- Oral presentation
- Open Access
3D-Quantification using an interleaved Look-Locker acquisition sequence with T2-prep pulse (3D-QALAS)
© Kvernby et al.; licensee BioMed Central Ltd. 2014
- Published: 16 January 2014
- Flip Angle
- Inversion Recovery
- Ventricular Myocardium
- Breath Hold
- Inversion Pulse
Quantification of the longitudinal- and transverse relaxation time in the myocardium has shown to provide important information in cardiac diagnostics. Several methods are currently available for cardiac relaxation time mapping but they generally demand a long breath hold to measure either T1 or T2 in a single 2D slice. In order to make quantification of relaxation parameters in the myocardium clinically applicable, the methods must be improved in speed and coverage. In this work we propose a novel method for 3D interleaved T1 and T2 quantification of the whole left ventricular myocardium within one single breath hold.
The sequence is based on a 3D spoiled Turbo Field Echo sequence using inversion recovery with interleaved T2 preparation and is referred to as 3D-QALAS (3D-quantification using an interleaved Look-Locker acquisition sequence with T2 preparation pulse). Quantification of both T1 and T2 in a volume of 13 slices with a resolution of 2.0 × 2.0 × 6.0 mm is obtained. The acquisition time is restricted to 230 ms during end diastole to avoid artifacts from cardiac motion. Data acquisition is performed once after a T2 preparation pulse and four times after a T1 sensitizing inversion pulse (5 heartbeats). This acquisition scheme is repeated three times to sample the 3D k-space, resulting in a breath hold of 15 heartbeats. The sequence was validated in both phantoms and healthy volunteers using a Philips Ingenia 3T scanner. The effect of different heart rates, flip angles and deliberately applied arrhythmias were simulated and investigated in phantoms.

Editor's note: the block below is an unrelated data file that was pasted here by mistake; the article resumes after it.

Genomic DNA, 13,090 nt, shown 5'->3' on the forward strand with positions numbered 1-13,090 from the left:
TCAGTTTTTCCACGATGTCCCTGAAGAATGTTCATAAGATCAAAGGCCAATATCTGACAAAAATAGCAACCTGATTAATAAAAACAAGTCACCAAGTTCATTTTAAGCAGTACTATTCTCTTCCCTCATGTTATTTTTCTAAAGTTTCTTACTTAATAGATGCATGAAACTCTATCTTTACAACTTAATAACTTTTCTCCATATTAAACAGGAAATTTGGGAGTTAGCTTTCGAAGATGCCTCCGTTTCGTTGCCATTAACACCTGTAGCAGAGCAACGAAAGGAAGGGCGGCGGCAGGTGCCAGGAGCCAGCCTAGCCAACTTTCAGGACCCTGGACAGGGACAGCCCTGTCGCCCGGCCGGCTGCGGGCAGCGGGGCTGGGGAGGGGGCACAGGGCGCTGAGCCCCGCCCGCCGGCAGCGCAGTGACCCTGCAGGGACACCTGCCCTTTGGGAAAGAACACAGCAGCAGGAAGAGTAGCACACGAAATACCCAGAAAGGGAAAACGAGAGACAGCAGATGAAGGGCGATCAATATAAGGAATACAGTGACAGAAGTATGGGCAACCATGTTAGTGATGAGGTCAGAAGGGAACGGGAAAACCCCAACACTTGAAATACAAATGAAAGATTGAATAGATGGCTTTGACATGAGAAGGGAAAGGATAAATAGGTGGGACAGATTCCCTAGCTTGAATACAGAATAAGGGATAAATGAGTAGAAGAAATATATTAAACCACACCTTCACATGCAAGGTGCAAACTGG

3D QALAS allows quantification of both T1 and T2 in the whole left ventricular myocardium within one breath hold, making T1 and T2 quantification clinically applicable to a broader spectrum of diseases.
Swedish Research Council and Swedish Heart-Lung Foundation.
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